The Value of Higher Education
As the University of Rhode Island prepares to begin its spring semester, we continue to carefully evaluate the value and costs of education at URI. Nationally, the question of the value of higher education has become more prominent and persistent. It is understandable, given the substantial increases in the costs for both private and public higher education that have occurred over the past several years and the bleak economic conditions that still exist for many students and families across America. For public universities and colleges, the reason for the increase in the cost to students and their families is clear: for the past several years nearly every state in the nation has systematically reduced state support for public higher education. Given the slow pace of the economic recovery and, especially, job creation, questions about the value of higher education have become acute. The current recession is hitting recent college graduates very hard, exacerbating concerns about the value of a college education.
How should we respond? First, we must candidly acknowledge that the old truism “college is not for everyone” is accurate, and further acknowledge that pursuing “any degree at any price” is simply unwise. But we also need to remind people that, even now, college graduates fare much better in the labor markets than those without a degree and that the average income advantage enjoyed by those with a bachelor’s degree, compared to those who graduate from high school, is still very substantial. One recent (August 2011) and specific measure of this for URI graduates was provided by SmartMoney magazine (published by the Wall Street Journal), which ranked the University of Rhode Island 1st in New England and 13th nationally for value.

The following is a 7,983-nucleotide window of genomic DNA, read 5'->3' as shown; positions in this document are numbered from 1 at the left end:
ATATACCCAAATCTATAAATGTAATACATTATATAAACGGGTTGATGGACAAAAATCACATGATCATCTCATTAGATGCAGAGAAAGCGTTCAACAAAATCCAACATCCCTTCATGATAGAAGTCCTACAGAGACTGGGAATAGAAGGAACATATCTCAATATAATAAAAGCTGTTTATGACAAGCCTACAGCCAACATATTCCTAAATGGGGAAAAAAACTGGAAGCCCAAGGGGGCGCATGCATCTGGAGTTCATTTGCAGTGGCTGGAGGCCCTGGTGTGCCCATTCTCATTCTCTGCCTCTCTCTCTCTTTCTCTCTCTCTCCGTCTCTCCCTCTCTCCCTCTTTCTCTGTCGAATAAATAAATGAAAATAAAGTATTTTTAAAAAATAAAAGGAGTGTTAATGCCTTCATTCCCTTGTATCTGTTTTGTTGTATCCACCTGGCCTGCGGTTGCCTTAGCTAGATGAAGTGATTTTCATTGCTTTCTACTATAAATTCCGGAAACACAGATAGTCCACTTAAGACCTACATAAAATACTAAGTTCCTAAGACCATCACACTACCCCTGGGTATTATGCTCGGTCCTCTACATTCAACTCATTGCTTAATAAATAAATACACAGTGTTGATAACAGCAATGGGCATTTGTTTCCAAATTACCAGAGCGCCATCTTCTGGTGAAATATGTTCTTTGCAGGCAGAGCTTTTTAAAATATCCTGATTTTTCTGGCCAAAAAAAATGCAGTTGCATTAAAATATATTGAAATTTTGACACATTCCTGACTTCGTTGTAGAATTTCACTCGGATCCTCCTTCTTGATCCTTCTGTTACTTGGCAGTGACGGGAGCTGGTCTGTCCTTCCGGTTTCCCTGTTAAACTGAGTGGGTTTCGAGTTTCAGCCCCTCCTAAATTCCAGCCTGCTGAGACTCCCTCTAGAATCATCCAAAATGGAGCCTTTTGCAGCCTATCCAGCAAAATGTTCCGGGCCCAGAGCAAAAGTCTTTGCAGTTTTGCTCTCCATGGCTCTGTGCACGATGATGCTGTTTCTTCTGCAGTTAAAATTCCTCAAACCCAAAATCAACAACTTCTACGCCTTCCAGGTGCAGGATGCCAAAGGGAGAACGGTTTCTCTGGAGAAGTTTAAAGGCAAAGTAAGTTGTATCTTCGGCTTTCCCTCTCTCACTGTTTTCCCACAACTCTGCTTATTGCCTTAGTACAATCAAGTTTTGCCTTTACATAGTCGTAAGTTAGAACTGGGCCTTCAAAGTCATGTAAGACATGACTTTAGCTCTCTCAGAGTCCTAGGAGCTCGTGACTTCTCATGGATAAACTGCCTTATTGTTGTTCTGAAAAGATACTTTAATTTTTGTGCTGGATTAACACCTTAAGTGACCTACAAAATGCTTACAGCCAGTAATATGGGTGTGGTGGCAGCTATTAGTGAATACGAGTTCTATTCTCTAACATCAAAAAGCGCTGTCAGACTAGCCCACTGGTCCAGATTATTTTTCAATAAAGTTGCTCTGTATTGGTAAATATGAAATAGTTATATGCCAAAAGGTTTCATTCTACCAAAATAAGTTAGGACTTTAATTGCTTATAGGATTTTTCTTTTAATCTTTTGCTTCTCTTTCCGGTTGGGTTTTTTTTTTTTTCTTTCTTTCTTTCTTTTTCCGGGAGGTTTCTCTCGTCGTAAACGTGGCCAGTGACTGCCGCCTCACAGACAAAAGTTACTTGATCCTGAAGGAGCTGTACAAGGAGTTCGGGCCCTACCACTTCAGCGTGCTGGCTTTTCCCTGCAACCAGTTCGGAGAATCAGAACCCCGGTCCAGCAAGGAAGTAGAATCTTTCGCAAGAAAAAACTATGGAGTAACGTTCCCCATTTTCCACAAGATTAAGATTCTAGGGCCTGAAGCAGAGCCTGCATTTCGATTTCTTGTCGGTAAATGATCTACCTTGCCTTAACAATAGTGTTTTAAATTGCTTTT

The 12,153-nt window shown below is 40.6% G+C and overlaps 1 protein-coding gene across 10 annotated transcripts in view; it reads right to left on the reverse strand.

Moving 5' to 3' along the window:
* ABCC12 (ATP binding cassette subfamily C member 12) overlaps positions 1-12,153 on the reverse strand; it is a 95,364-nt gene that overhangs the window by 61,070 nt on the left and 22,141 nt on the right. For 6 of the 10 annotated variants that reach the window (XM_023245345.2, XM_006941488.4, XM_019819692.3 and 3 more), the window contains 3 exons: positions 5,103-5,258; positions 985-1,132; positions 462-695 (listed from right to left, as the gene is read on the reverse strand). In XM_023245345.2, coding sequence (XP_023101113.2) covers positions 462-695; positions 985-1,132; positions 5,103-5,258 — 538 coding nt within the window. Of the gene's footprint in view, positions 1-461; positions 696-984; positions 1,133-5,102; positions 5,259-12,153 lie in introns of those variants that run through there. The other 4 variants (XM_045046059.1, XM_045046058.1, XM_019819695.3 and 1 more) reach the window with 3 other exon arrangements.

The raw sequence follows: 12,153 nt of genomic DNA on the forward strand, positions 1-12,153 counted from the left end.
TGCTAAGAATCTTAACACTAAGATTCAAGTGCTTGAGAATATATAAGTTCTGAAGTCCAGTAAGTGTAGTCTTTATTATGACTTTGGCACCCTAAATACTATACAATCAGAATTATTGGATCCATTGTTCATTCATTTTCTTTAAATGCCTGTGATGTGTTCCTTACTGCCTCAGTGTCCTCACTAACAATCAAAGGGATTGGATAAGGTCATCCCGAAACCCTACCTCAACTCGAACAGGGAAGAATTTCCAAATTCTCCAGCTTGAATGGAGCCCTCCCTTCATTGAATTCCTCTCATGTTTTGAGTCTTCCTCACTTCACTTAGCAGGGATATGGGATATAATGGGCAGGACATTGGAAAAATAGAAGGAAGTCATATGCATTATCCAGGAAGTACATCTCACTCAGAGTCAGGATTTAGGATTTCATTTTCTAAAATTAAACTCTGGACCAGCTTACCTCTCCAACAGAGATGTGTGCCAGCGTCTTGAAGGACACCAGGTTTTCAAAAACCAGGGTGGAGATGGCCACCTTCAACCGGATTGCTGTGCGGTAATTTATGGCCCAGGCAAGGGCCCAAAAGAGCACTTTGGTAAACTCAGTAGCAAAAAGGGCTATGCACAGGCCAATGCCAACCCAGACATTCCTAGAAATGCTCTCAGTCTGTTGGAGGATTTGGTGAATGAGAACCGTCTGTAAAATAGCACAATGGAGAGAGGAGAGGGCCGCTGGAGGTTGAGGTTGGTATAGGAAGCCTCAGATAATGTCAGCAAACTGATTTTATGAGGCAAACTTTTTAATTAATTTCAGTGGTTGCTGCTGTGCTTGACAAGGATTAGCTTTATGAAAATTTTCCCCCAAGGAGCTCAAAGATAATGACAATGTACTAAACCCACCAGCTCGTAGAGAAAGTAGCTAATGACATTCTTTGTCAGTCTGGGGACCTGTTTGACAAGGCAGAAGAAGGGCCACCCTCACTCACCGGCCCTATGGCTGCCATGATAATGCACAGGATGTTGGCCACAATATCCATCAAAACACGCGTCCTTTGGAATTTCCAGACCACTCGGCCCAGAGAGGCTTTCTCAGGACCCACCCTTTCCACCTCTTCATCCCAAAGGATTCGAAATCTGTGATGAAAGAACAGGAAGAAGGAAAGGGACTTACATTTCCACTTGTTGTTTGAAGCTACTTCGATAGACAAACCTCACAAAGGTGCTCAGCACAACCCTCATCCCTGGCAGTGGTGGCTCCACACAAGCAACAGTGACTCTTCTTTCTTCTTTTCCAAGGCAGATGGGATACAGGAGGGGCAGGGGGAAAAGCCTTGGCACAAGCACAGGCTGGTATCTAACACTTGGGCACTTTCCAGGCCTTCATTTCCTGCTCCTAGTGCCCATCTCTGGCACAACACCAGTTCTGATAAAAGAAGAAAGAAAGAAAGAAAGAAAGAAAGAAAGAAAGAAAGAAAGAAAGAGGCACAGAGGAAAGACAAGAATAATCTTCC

I believe that such statistical comparisons, as favorable as they may be, substantially underestimate the value of higher education in the rapidly changing, global economy. In many respects, our primary educational mission at the University of Rhode Island is to prepare students for careers that are only being invented now, or that do not yet exist. Research universities like URI are uniquely positioned to provide such an education because research, discovery, and experiential learning are intrinsically a part of what we do. The learning that occurs when students are asked to work on problems that have not been solved, or to analyze data or information that has not previously been examined, or to create something that hasn’t been made before, is not only essential but unique. And it is that kind of learning that not only will prepare them to thrive in an environment of innovation and rapid change, but to become innovators themselves.
At the University of Rhode Island, we are working every day to transform undergraduate and graduate education to prepare our students to thrive, and to lead, in the global economy. Judged by the success of its alumni, URI has long been a university that prepares its students to be competitive, to be innovative, and to lead. That is more important than ever. New approaches, innovative methodologies, stronger partnerships, and consistent commitment to excellence in both teaching and research are required. The faculty and staff of the University of Rhode Island are deeply engaged in all of these areas.